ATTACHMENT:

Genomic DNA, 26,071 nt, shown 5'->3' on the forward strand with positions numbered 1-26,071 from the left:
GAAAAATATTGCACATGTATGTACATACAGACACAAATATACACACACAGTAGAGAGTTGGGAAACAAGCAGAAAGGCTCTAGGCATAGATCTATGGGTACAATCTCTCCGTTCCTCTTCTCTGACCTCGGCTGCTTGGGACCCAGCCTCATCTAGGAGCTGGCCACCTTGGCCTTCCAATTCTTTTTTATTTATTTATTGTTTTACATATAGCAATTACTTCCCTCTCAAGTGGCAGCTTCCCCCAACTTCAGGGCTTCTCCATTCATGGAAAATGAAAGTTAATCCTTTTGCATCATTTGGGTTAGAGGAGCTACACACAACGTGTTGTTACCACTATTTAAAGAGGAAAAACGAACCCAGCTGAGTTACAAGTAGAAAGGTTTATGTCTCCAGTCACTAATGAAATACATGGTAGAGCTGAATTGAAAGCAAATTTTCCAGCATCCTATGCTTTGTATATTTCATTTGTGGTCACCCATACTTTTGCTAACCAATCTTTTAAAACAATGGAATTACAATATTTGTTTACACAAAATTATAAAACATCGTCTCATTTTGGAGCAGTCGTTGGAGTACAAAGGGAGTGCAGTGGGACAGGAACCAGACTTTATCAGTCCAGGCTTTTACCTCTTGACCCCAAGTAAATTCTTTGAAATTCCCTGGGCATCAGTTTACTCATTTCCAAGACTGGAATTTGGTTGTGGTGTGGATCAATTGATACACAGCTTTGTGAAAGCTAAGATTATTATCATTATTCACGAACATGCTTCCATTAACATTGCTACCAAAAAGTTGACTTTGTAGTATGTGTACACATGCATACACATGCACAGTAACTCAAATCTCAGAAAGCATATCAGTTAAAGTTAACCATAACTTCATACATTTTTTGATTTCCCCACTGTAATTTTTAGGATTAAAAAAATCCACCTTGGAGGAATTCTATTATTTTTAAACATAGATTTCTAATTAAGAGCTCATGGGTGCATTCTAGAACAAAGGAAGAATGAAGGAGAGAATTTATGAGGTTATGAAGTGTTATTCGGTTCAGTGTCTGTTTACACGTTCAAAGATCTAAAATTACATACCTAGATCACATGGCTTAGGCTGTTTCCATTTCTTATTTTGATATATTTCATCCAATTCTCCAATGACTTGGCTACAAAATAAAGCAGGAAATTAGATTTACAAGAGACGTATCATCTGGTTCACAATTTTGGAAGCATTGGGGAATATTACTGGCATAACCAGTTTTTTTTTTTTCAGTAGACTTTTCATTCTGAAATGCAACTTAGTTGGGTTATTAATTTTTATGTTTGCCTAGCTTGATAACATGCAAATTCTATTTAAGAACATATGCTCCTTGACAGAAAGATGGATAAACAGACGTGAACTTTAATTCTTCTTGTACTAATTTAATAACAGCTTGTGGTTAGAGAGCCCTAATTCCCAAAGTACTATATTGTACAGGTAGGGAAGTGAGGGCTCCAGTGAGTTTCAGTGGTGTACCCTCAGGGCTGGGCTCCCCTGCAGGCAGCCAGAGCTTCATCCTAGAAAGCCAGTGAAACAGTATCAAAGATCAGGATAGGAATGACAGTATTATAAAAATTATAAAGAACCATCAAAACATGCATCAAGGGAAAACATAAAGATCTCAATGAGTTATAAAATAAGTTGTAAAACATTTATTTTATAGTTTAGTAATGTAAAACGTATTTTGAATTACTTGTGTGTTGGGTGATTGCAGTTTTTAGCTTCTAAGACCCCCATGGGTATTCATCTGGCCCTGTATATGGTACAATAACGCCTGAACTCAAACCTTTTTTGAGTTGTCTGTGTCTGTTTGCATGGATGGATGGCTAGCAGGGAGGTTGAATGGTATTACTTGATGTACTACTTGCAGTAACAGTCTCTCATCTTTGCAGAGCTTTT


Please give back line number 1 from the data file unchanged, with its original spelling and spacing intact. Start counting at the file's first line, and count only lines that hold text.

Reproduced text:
Genomic DNA, 26,071 nt, shown 5'->3' on the forward strand with positions numbered 1-26,071 from the left: